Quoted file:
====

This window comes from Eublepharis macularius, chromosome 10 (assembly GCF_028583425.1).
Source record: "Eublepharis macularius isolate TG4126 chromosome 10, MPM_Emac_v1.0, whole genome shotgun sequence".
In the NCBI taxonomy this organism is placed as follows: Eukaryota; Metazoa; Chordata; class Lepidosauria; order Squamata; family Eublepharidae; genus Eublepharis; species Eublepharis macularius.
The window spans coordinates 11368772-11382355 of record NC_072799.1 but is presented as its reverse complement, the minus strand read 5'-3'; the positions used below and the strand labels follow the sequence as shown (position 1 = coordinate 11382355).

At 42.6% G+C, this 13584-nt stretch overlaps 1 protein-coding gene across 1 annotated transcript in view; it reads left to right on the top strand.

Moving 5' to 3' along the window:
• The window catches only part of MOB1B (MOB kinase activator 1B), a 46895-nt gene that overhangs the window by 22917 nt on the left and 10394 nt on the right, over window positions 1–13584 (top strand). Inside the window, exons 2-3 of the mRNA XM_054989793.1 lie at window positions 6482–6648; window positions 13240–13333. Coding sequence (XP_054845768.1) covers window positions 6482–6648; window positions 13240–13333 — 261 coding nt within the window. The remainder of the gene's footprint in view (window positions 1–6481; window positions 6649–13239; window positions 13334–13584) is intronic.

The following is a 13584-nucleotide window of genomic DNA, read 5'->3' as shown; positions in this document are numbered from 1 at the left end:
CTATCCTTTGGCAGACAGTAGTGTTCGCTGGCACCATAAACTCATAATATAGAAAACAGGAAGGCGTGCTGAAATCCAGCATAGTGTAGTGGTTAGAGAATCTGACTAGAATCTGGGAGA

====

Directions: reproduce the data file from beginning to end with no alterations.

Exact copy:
This window comes from Eublepharis macularius, chromosome 10 (assembly GCF_028583425.1).
Source record: "Eublepharis macularius isolate TG4126 chromosome 10, MPM_Emac_v1.0, whole genome shotgun sequence".
In the NCBI taxonomy this organism is placed as follows: Eukaryota; Metazoa; Chordata; class Lepidosauria; order Squamata; family Eublepharidae; genus Eublepharis; species Eublepharis macularius.
The window spans coordinates 11368772-11382355 of record NC_072799.1 but is presented as its reverse complement, the minus strand read 5'-3'; the positions used below and the strand labels follow the sequence as shown (position 1 = coordinate 11382355).

At 42.6% G+C, this 13584-nt stretch overlaps 1 protein-coding gene across 1 annotated transcript in view; it reads left to right on the top strand.

Moving 5' to 3' along the window:
• The window catches only part of MOB1B (MOB kinase activator 1B), a 46895-nt gene that overhangs the window by 22917 nt on the left and 10394 nt on the right, over window positions 1–13584 (top strand). Inside the window, exons 2-3 of the mRNA XM_054989793.1 lie at window positions 6482–6648; window positions 13240–13333. Coding sequence (XP_054845768.1) covers window positions 6482–6648; window positions 13240–13333 — 261 coding nt within the window. The remainder of the gene's footprint in view (window positions 1–6481; window positions 6649–13239; window positions 13334–13584) is intronic.

The following is a 13584-nucleotide window of genomic DNA, read 5'->3' as shown; positions in this document are numbered from 1 at the left end:
CTATCCTTTGGCAGACAGTAGTGTTCGCTGGCACCATAAACTCATAATATAGAAAACAGGAAGGCGTGCTGAAATCCAGCATAGTGTAGTGGTTAGAGAATCTGACTAGAATCTGGGAGA